As most of you know, I am now in Belize, working as a Field Assistant for a wildcat project. To give you a little better idea of what this really means, here's some background.
I am stationed in an area called Lamanai (Mayan for submerged crocodile, the name for the Mayan temple very close by). This is located on the east side of the New River Lagoon, which is 28 miles long, freshwater and home to many exciting creatures like the Morelet Crocodile (Crocodylus moreleti) . Working for the Lamanai Field Research Center (LFRC), myself and one other intern Matt, have been given the charge of maintaining a camera trapping grid and creating methods for organizing the subsequent data. This will involve a lot of data entry, looking at photos and sorting them, identifying individual jaguars by their spots, and most of all working with the landowners to continue building relationships and set up more cameras.
Now, be prepared to enter a scene straight out of a movie. I arrived at the airport in Belize City, excited but also pretty tired from my travels. I was greeted by someone holding a sign that said my name on it, along with the name of the other intern. At this time I met Matt, who is 25 and from New York. Next our adventure began, we rode in van for 45 minutes to a boat launch, from here we traveled by boat on the New River for over an our to reach the Lamanai Outpost Lodge. It felt great to be flying across the water, cool air blowing, getting increasingly deeper into the jungle. At the lodge we were greeted by one of the directors of the LFRC whisked up to the dinning hall for lunch. The food here is amazing, it's a gourmet combination of Mayan and Yucatan dishes. The lodge is surrounded by a landscaped garden filled with native vegetation, providing homes to Howler monkeys, Fer De Lance snakes, many many birds, lizards, insects, and more. The cabanas are picturesque with dark wooden walls, and thatched palm leaf roofs. These kinds of accommodations are far from common for Field Assistants, and I am very grateful to have a mattress to sleep on, hot water for showering and delicious food made for me three times a day. This lodge has got it going on, the guests usually stay for 4 day stints, participating in a number of great activities (from crocodile encounters and hiking Mayan ruins, to sunset cocktail cruises).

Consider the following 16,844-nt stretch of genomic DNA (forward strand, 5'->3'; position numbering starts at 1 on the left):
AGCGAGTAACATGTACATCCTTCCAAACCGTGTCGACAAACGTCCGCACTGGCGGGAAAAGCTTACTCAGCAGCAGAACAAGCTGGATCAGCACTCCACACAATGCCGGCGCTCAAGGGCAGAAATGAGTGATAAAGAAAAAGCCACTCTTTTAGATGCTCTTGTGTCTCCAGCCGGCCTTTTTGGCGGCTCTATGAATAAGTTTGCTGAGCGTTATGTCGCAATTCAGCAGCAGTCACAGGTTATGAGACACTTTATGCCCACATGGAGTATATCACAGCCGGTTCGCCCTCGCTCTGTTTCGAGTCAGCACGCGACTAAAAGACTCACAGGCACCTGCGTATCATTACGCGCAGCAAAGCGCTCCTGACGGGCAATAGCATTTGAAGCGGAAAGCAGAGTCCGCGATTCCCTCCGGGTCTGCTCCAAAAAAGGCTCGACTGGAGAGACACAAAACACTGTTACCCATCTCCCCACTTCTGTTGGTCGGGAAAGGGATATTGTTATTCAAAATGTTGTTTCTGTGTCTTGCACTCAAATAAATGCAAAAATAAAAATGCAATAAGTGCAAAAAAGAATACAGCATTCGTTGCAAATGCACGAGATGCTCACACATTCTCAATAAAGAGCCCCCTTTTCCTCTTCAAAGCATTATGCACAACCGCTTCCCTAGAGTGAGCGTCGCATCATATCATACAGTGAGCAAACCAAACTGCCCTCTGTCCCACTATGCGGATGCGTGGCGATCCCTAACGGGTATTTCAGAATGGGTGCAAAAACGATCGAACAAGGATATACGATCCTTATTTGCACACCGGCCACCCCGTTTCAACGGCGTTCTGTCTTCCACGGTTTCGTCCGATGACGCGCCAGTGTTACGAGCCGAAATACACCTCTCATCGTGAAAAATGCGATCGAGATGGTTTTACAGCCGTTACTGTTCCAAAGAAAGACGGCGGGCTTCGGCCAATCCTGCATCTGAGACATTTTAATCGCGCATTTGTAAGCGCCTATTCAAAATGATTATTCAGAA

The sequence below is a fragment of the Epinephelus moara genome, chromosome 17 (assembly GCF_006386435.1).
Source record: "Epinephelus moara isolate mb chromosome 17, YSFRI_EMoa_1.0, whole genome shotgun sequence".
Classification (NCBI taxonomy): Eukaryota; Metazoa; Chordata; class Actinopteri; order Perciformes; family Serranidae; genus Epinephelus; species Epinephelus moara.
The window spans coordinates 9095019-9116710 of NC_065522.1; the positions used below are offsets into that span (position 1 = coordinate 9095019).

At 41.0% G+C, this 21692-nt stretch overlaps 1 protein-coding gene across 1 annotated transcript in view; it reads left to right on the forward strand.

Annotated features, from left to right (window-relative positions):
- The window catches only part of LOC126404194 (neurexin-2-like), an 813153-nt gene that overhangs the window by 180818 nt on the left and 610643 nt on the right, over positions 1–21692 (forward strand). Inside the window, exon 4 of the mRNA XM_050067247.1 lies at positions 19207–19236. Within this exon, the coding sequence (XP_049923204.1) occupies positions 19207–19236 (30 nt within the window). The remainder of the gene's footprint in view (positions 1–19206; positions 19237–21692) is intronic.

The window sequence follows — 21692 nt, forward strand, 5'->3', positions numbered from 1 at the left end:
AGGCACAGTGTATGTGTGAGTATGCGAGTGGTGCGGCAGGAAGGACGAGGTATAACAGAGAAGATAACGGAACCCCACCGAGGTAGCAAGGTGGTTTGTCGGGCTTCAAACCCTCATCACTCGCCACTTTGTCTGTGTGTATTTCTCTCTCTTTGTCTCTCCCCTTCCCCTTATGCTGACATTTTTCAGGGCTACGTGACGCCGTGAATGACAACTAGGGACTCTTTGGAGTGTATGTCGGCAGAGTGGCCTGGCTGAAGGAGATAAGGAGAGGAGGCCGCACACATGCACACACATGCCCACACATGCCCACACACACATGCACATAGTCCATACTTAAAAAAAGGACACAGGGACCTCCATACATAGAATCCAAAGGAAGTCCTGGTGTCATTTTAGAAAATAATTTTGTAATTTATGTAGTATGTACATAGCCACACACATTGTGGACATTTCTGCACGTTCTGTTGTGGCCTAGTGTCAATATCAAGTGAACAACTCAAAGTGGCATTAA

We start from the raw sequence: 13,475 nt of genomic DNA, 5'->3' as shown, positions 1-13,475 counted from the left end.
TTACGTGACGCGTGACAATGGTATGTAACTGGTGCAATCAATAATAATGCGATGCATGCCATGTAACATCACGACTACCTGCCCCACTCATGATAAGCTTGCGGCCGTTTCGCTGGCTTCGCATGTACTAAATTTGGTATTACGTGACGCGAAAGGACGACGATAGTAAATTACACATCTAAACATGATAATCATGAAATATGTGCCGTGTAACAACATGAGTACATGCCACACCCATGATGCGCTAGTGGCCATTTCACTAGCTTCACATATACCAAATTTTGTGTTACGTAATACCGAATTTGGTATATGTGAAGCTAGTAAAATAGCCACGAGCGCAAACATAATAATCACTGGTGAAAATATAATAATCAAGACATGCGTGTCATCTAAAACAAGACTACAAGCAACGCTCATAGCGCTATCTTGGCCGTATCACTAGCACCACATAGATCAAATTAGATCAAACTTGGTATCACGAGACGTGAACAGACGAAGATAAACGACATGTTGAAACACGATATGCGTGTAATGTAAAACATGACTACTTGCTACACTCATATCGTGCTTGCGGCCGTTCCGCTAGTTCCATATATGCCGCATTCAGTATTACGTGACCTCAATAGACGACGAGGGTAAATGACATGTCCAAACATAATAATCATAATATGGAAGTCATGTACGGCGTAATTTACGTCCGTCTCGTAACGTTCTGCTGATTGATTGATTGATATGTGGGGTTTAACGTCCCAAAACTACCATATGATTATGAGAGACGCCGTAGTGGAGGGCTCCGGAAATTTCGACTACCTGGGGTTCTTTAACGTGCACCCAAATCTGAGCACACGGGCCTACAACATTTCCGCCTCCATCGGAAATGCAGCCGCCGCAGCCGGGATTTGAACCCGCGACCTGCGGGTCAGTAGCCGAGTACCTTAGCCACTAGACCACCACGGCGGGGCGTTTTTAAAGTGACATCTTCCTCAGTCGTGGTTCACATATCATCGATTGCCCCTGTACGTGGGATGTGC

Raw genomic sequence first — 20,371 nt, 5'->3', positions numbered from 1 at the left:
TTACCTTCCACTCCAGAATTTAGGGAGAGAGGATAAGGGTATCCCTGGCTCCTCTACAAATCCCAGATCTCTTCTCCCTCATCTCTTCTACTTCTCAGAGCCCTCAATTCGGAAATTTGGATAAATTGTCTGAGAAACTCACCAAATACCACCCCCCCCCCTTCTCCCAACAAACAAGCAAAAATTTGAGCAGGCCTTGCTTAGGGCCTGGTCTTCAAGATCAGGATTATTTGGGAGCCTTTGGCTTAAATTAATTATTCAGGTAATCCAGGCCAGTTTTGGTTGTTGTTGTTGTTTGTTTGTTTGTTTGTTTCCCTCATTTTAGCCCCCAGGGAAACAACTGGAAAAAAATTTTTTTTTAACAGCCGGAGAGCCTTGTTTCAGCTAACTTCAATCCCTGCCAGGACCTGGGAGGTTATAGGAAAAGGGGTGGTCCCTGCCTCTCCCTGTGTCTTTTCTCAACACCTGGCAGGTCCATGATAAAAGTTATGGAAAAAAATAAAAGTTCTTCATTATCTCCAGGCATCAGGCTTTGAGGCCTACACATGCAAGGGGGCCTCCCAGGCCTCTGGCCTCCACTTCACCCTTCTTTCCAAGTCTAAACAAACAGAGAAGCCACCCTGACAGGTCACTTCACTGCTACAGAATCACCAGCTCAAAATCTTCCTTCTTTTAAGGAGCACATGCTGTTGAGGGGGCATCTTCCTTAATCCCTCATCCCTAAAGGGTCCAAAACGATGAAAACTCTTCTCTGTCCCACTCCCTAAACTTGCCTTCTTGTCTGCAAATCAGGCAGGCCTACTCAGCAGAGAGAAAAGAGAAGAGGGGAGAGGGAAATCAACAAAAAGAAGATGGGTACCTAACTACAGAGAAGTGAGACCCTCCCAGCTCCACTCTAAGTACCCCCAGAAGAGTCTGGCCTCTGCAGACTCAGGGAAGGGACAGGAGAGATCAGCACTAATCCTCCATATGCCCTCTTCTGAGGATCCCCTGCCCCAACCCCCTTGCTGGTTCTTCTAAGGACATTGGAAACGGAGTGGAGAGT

I am astounded at the beauty, and diversity of this place. There is something to see everywhere you look. Many beautiful plants, flowers, birds, butterflies, and snakes. It's an ecologists paradise, making this a great experience for the beginning of my young career! So far I've learned in much much more detail what my goals will be with this project, visited a couple camera sites, swam in the lagoon, released a baby crocodile, taken the tour through the Mayan ruins of Lamanai, made tortillas from scratch, and had a trip into Belmopan, the capital of Belize. I'm doing my best to absorb all the knowledge about the plants and animals I can, and try and refresh on as much of the Spanish language as I can too.
It feels amazing to be doing exactly what I want to do, especially in such an amazing place!
Sorry for the lack of picture, they'll be coming soon, I hope! I have plenty, and will probably do another post just on the Mayan ruins, but the species of greater internet signal I require is elusive in the jungle :)
Hope all is well to those reading this post!